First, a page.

Hydro-morphological characteristics using flow duration curve, historical data and remote sensing- Effects of land use and climate CQU.pdf (2.37 MB)
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Hydro-morphological characteristics using flow duration curve, historical data and remote sensing: Effects of land use and climate

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journal contribution
posted on 23.11.2022, 00:52 authored by PK Langat, L Kumar, Richard KoechRichard Koech, MK Ghosh
Ecohydrological changes in large rivers of the world result from a long history of human dimensions and climate. The increasing human population, intensified land use, and climate change have led to a decline in the most critical aspect of achieving sustainable development, namely, that of water resources. This study assessed recent hydromorphological characteristics of the tropical Tana River in Kenya using flow duration curve, and geospatial techniques to gain a better understanding of human impacts over the last two decades and their consequences for new development projects. The results show that all extremal peak, low, and mean discharges exhibited significant increasing trends over a period of 17 years. Dam construction represents a 13% reduction of the maximum discharge and a 30% decrease inlow flows, while post-regulation hydrological changes indicated an increase of 56 and 40% of high flows and low flows respectively. Dominant flow was observed to be higher for the current decade than the previous decade, representing a rise of the dominant stream flow by 33%. The assessment of four morphologically active sites at the downstream reach showed channel adjustments which support the changes in the flow regimes observed. The channel width increased by 8.7 and 1.9% at two sites but decreased by 31.5 and 16.2% for the other two sites under study during the time period. The results underscore the contribution of other main human modifications, apart from regulation, such as increased water abstraction and inter basin transfer, up-stream land use and anthropogenic climate change to assess the ecohydrological status in this river basin. Such stream flow regime dynamics may have implications on water resource management, riverine environments, and development of new water projects.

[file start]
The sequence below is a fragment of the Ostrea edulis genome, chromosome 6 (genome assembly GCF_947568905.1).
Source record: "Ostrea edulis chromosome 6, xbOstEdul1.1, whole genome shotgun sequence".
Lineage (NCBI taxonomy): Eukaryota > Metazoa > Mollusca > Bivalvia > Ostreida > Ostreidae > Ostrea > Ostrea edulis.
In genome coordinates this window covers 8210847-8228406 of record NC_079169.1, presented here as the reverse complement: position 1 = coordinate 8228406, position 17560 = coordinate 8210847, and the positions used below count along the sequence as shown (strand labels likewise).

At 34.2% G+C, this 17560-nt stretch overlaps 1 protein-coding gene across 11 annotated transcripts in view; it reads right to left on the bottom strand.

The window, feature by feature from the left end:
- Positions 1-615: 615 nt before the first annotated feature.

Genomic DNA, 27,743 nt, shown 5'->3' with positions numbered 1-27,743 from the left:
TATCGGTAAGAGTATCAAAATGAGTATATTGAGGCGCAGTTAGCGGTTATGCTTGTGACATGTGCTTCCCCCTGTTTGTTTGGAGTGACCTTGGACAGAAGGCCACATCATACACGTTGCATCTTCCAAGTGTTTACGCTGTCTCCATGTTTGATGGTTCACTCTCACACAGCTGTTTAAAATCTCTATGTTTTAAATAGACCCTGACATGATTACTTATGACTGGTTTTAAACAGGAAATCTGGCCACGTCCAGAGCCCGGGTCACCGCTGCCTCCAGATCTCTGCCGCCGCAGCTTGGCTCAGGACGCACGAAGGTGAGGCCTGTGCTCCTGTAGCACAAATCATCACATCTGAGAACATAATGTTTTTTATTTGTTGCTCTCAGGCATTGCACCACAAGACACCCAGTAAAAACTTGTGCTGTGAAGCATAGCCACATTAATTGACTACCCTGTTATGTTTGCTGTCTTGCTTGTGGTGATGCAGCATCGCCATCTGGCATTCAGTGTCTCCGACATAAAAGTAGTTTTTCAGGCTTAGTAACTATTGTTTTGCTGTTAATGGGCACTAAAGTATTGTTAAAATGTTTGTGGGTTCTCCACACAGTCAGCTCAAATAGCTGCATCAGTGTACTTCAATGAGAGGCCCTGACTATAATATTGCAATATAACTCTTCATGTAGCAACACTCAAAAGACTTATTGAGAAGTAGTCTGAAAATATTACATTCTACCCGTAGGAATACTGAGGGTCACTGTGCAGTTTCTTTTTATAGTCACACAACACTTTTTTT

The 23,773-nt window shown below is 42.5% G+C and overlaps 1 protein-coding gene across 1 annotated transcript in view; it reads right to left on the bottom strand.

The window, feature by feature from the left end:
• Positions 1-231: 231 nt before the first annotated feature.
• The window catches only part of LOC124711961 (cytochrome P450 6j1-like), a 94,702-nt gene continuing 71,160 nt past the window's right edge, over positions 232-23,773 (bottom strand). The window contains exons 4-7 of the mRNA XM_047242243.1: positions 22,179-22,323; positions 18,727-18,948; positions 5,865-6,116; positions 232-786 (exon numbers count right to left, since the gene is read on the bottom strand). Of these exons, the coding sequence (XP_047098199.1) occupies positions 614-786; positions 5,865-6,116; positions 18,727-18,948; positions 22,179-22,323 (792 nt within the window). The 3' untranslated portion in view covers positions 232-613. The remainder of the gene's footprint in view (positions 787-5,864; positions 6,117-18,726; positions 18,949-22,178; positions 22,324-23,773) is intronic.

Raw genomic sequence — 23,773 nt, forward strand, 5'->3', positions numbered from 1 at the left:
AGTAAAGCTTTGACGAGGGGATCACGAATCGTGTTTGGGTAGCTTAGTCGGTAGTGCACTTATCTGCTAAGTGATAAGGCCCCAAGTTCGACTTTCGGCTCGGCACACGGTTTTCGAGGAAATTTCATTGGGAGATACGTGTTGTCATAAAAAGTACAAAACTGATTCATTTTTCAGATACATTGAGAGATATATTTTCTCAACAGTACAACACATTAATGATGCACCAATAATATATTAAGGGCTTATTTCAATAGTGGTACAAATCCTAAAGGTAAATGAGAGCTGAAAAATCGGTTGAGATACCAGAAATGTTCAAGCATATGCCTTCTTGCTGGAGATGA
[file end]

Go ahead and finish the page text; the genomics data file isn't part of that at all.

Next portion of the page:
History

Volume

11

Issue

2

Start Page

1

End Page

21

Number of Pages

21

eISSN

2073-4441

Publisher

MDPI AG, Switzerland

Additional Rights

CC BY 4.0

Language

en

Peer Reviewed

Yes

Open Access

Yes

Acceptance Date

10/02/2019

External Author Affiliations

University New England

Era Eligible

Yes

Journal

Water